I would hate to go into it any more than that: Annihilation deserves to be seen, and worked out, with as little interference as possible (particularly its strange, sad ending, which reminds me very much of A.I. Artificial Intelligence, in part but by no means exclusively because of its design elements). Besides, there's plenty else to love besides how demanding the film is of its audience's attention and ability to pick upon innuendo. It's gorgeously designed and shot, to begin with: production designer Mark Digby has created a world inside the Shimmer that looks at once decayed and pulsing with life, a natural environment gone ever so slightly mad and leaving behind a post-apocalyptic landscape of bright greens. Cinematographer Rob Hardy builds on this with a simple but hugely effective visual trick: everything outside of the Shimmer is muted and in soft focus, everything inside is bright and vividly sharp in the way only digital cinematography can be so sharp. It's a straightforward means of depicting the depression that clings to the team members' lives in the "real world",Β  which gives way to something more intensely felt inside this quasi-spiritual plane.

As beautiful as the film is, it's also sad and haunting, and this internal conflict is one that the filmmakers exaggerate and exploit. Throughout, Annihilation is vaguely "wrong", failing to cohere in ways that are barely perceptible but distressing far in excess of their size, like a small bit of grit in your sock. Barney Pilling's editing is a clear enough example: the film almost, but not quite, breaks some of the most essential rules of Hollywood continuity editing, most notably the sacrosanct 180Β° Line, which guides spatial positioning and eye lines. It also nudges against less cast-iron rules, like the one that says that you should always cut to make sure that compositions are in balance, and that the viewer never has to move their eye too far to land on the subject of the next shot; Annihilation is full of passages where you have to keep darting back and forth, and as small as that sounds, it ends being slightly exhausting as you watch, unable to ever feel quite comfortable that the film is going to go where you expect. Same thing with the music, by Geoff Barrow and Ben Salisbury, who also scored Garland's other directorial effort, Ex Machina: much of the soundtrack is droning sci-fi menace, but sometimes it makes a break for soothing folk and folk rock (Crosby, Stills & Nash's "Helplessly Hoping" puts in a key appearance), and little if any effort is made to notice the disjunctive audio landscape this creates.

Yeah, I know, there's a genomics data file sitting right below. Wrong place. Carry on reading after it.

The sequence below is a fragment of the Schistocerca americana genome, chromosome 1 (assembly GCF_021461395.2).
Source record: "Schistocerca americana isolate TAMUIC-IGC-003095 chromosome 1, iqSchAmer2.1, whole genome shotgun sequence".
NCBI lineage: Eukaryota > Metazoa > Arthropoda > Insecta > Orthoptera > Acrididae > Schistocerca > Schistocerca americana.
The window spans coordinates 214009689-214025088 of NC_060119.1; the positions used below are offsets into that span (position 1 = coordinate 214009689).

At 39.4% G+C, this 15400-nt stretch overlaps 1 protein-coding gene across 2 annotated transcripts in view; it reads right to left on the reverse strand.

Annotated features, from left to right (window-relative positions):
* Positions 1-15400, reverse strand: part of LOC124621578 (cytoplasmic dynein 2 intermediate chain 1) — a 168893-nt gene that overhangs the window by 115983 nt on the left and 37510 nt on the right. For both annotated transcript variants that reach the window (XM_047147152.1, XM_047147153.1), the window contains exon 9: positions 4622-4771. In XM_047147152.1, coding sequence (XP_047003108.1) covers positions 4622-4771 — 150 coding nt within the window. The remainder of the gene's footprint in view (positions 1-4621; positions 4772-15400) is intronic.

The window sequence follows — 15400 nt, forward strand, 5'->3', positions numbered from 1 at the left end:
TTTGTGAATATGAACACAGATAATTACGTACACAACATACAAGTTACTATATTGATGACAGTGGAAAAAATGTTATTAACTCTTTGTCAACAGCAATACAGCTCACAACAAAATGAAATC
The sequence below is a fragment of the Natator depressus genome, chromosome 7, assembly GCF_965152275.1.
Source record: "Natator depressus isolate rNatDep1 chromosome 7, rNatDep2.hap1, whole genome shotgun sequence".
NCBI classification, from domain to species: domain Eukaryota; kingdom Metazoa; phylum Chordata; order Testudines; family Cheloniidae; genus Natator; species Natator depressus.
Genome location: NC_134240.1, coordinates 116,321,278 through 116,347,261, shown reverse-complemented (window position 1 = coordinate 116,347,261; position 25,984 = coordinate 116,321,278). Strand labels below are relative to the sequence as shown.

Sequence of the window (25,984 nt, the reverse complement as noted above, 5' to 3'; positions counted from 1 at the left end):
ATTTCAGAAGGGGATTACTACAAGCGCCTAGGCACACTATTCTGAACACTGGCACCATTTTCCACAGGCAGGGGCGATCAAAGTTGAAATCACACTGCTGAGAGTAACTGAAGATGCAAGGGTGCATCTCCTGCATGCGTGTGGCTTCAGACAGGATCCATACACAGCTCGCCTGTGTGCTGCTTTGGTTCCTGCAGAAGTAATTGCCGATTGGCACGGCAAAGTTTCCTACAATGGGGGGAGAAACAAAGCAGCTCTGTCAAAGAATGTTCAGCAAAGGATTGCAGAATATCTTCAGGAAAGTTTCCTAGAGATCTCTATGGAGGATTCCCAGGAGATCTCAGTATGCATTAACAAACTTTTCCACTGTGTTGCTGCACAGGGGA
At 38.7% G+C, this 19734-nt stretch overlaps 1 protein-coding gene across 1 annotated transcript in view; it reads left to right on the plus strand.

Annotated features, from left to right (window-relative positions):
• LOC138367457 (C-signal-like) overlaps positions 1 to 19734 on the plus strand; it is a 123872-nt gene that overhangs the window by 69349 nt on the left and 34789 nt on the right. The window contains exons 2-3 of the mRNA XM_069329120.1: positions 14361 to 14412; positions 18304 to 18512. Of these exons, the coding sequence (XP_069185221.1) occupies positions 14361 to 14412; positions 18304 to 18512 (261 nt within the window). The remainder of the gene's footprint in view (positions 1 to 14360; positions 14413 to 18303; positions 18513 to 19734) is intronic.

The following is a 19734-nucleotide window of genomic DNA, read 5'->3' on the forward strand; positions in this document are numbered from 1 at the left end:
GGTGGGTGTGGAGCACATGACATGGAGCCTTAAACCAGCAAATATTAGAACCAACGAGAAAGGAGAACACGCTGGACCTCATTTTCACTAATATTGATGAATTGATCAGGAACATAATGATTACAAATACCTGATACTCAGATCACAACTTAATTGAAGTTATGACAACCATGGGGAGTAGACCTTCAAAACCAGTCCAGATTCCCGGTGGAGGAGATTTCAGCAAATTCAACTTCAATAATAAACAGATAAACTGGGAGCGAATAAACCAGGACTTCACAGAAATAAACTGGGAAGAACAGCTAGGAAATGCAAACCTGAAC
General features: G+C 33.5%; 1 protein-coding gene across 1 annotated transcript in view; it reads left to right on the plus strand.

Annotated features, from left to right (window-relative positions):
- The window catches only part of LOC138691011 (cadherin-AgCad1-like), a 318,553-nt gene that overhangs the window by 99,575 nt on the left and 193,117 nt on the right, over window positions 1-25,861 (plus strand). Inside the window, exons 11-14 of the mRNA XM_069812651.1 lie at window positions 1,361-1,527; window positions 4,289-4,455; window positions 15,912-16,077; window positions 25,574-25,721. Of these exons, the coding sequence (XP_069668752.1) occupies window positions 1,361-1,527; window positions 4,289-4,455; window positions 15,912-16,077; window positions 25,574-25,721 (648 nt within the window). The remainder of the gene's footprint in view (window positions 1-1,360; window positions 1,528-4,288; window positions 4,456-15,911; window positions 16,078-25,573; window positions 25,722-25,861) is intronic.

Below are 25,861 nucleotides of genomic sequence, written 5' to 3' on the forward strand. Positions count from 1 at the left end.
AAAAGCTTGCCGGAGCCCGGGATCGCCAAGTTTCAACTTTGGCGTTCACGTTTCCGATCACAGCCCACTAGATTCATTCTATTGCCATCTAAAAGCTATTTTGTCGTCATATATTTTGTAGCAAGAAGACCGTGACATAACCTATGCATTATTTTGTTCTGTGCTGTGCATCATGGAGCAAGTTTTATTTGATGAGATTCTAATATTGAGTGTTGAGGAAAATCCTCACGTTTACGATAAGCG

The result is a film that's quietly, pervasively uncomfortable, even before it makes its turns towards body horror (sometimes over-the-top, in the case of a tableaux that feels like it was taken from H.R. Giger, sometimes so small as to seem peaceful and beautiful), and a particularly dark and distressing monster movie (the design of a mutant killer bear is especially striking and shocking, and further cements the film's symbolic treatment of cancer, in addition to being attached to a singularly unnerving audio effect). It is a film about the world gone wrong - be it because of the Shimmer, cancer, or just the sense that things are unfair and people suffer who don't deserve it - and it brings that sense of wrongness with it in every aspect of its construction. Christ knows it's not for everybody, and it's least of all for the people that the shameless, dishonest ad campaign was trying to reach, but for me, this is hands-down the best sci-fi feature since 2013's Under the Skin, and I'll remind you that it's been a terrific few years for cinematic sci fi.